First and foremost, sophisticated international fraudsters are increasingly targeting a wide range of businesses leading to an upsurge in cases where businesses have been defrauded of significant funds. In particular, we have seen a number of instances where fraudsters impersonating senior executives have successfully directed more junior employees to transfer funds to specific accounts. This may follow a cyber attack, often via personal devices, which fraudsters use to gain information on the whereabouts of senior executives and the identity of relevant employees. The direction to transfer funds is usually then timed for when one or more of the businesses' senior executives is absent from the office at which point the fraudster contacts a junior employee, claims to be the relevant senior executive and directs an urgent transfer of funds to be made to a specified account, often in breach of the business's funds transfer protocols. The employee then transfers the funds as requested, believing that he or she has been instructed to do so by a senior executive. While it may be possible to retrieve the funds subsequently, this depends on the jurisdictions involved and how quickly the fraud comes to light.

Secondly, regulators are increasingly focused on the issue of cybersecurity and a failure to ensure that employees comply with internal data protocols and policies may result in regulatory sanctions, including fines. Morgan Stanley Smith Barney LLC recently agreed to pay a $1 million penalty to the US Securities Exchange Commission following a client data breach. Closer to home, the issue of cyber-security remains high on the Central Bank of Ireland's agenda (see our related briefings here and here) and we expect regulators in all sectors to focus more intensively on data security risk in future, particularly once the NIS Directive is implemented and the General Data Protection Regulation comes into force (see our related briefings here and here).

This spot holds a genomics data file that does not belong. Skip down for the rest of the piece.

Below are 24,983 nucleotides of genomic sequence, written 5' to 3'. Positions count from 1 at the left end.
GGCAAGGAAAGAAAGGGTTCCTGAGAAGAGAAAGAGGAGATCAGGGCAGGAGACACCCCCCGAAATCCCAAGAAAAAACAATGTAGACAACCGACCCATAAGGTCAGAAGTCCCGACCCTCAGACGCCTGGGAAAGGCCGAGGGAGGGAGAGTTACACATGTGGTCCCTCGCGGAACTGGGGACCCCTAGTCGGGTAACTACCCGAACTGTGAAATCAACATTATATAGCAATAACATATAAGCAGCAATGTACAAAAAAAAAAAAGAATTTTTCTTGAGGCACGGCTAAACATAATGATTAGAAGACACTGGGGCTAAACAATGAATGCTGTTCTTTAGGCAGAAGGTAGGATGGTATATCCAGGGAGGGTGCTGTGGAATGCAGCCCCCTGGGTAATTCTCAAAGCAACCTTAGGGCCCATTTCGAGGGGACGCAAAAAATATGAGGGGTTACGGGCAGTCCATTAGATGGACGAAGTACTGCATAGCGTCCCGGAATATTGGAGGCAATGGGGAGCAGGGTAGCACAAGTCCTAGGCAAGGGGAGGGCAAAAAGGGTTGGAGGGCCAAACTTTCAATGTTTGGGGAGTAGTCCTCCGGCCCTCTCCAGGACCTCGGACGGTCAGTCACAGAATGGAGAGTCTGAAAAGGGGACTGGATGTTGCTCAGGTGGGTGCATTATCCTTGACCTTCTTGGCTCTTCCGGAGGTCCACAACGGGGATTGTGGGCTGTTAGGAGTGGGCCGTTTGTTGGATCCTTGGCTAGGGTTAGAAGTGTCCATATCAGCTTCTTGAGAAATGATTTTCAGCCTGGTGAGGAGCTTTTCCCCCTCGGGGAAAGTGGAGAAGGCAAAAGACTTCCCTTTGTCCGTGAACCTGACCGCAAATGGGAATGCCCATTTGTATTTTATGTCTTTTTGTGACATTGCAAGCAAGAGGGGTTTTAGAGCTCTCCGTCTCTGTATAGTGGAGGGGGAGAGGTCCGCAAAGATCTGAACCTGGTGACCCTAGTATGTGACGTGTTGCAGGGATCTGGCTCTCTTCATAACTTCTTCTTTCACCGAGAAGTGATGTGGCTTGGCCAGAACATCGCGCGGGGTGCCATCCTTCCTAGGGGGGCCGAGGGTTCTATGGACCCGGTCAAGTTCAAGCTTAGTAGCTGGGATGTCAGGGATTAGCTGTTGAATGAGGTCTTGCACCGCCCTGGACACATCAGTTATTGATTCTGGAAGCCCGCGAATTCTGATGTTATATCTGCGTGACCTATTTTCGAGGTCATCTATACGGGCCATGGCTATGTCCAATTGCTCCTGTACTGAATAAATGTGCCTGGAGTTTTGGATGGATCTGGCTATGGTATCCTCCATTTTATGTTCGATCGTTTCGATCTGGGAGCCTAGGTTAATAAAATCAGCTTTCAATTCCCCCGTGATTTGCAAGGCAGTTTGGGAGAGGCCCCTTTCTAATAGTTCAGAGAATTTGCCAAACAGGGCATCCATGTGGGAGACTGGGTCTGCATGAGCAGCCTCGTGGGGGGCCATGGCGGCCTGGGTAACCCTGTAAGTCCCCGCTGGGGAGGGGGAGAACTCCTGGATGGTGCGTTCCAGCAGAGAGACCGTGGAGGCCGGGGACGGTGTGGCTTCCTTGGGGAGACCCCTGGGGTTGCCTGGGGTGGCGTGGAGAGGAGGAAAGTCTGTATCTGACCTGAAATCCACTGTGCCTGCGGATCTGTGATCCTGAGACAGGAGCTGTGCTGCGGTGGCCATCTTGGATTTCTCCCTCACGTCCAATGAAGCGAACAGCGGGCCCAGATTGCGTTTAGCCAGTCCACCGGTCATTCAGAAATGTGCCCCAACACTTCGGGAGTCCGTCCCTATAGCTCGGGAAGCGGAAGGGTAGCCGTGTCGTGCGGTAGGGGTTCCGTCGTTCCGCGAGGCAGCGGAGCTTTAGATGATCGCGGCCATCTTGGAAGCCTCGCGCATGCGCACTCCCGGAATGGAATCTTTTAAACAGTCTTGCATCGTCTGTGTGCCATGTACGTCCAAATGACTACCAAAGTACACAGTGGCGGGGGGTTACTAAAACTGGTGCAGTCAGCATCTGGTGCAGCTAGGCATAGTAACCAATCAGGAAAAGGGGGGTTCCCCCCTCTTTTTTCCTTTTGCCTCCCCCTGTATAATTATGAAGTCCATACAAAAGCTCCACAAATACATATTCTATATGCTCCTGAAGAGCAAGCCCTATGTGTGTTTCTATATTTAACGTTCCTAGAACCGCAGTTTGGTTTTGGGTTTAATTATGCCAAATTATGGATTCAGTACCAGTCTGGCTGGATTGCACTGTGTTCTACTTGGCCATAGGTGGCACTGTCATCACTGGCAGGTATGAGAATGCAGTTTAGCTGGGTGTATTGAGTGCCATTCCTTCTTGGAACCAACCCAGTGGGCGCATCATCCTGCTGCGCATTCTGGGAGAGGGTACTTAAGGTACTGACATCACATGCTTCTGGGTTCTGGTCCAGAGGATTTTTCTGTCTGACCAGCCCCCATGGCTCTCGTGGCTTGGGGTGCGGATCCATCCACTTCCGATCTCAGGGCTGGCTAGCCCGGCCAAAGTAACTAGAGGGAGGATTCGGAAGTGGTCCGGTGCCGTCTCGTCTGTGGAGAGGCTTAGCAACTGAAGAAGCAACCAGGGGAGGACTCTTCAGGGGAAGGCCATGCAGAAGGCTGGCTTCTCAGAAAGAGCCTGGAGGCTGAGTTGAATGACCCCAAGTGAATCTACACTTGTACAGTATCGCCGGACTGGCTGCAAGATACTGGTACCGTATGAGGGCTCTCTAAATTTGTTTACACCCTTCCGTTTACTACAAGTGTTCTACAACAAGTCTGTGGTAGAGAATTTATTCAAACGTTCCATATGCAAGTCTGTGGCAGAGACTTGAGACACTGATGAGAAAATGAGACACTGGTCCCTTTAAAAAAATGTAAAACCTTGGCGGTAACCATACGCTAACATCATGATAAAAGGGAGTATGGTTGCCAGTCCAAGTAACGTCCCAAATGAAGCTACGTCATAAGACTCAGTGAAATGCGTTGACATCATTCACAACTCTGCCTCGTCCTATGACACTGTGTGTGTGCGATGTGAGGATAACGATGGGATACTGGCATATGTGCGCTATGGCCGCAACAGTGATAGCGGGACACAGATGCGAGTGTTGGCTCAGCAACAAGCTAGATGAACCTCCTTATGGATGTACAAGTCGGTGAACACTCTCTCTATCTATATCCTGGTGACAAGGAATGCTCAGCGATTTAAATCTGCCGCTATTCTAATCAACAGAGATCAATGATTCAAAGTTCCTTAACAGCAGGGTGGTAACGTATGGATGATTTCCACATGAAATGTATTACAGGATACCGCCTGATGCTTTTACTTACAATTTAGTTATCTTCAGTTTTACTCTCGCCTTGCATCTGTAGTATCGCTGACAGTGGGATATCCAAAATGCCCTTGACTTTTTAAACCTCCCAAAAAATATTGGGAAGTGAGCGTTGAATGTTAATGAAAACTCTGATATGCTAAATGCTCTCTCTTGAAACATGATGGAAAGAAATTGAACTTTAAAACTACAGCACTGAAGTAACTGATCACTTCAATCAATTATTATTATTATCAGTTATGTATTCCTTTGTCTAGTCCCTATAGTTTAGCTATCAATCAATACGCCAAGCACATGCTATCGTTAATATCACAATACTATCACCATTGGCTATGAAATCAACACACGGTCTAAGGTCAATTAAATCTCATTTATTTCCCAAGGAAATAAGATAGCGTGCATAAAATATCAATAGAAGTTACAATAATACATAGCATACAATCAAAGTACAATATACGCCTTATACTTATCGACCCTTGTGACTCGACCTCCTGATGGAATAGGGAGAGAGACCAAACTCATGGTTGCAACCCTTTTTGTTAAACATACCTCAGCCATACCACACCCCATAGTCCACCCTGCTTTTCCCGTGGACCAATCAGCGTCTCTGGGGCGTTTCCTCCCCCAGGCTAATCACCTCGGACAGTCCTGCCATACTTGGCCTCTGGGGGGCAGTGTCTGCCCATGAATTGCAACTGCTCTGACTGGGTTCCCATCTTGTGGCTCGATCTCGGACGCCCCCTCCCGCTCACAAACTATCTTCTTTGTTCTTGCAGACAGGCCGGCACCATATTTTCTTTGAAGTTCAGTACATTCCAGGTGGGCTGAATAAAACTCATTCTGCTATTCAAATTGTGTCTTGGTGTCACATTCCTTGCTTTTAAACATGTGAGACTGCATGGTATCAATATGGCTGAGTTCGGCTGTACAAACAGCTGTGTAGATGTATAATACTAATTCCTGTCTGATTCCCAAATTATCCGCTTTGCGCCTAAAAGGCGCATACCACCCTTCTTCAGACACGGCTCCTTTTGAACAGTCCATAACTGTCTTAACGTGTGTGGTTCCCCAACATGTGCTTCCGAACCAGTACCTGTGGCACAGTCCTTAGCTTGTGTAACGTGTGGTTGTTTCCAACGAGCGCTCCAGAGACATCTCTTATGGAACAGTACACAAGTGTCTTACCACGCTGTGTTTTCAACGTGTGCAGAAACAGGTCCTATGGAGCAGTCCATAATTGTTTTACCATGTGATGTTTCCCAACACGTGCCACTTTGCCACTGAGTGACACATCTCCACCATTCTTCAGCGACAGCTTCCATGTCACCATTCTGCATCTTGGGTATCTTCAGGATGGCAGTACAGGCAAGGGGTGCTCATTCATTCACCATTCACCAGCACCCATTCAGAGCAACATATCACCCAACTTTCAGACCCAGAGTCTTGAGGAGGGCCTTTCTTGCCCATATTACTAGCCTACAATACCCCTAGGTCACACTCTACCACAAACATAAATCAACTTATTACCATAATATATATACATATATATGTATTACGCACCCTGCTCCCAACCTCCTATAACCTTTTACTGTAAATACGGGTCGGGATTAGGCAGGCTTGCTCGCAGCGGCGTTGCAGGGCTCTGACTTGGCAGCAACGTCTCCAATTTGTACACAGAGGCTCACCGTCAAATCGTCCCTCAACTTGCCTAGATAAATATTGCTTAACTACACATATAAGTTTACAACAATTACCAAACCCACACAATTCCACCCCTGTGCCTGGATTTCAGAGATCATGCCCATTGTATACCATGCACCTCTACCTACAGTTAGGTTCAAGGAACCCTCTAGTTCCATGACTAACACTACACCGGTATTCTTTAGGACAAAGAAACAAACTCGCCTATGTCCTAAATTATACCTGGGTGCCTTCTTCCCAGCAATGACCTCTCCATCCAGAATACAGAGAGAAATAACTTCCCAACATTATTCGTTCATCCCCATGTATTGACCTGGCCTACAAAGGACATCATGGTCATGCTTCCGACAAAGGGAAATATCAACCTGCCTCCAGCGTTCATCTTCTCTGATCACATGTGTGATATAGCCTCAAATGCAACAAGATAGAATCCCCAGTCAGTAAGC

What business needs to do

Ensuring that your business effectively implements its data and technology use protocols and policies is essential and will equip you in the event of a cyber breach or other event, such as a regulatory review or litigation. Measures your business can take to ensure effective implementation include:

  • establishing a "Digital Workplace Working Group" to review and consolidate all the relevant data technology use related policies of the organisation and regularly update them;
  • ensuring that your data and technology use protocols and policies are clear, comprehensive, supported by senior management and updated regularly;
  • training all employees on your data and technology use protocols and policies;
  • ensuring your data and technology use protocols and policies are actively enforced, including through ad-hoc checks and regular audits;
  • putting in place effective reporting or whistleblowing mechanisms for suspected breaches; and
  • following up on any breaches of your data protocols and policies and imposing appropriate sanctions on those responsible.

It is important for each business to coordinate and consolidate all of its technology use related policies computer use, email and internet use, remote working, own device usage (eg using one's own personal smartphone for work) as well as LinkedIn use in the rapidly moving digital world. This involves senior management in the business, In-house counsel, IT, HR, Compliance and Risk coming together to address all the opportunities and risks and threats that the digital world presents to the business.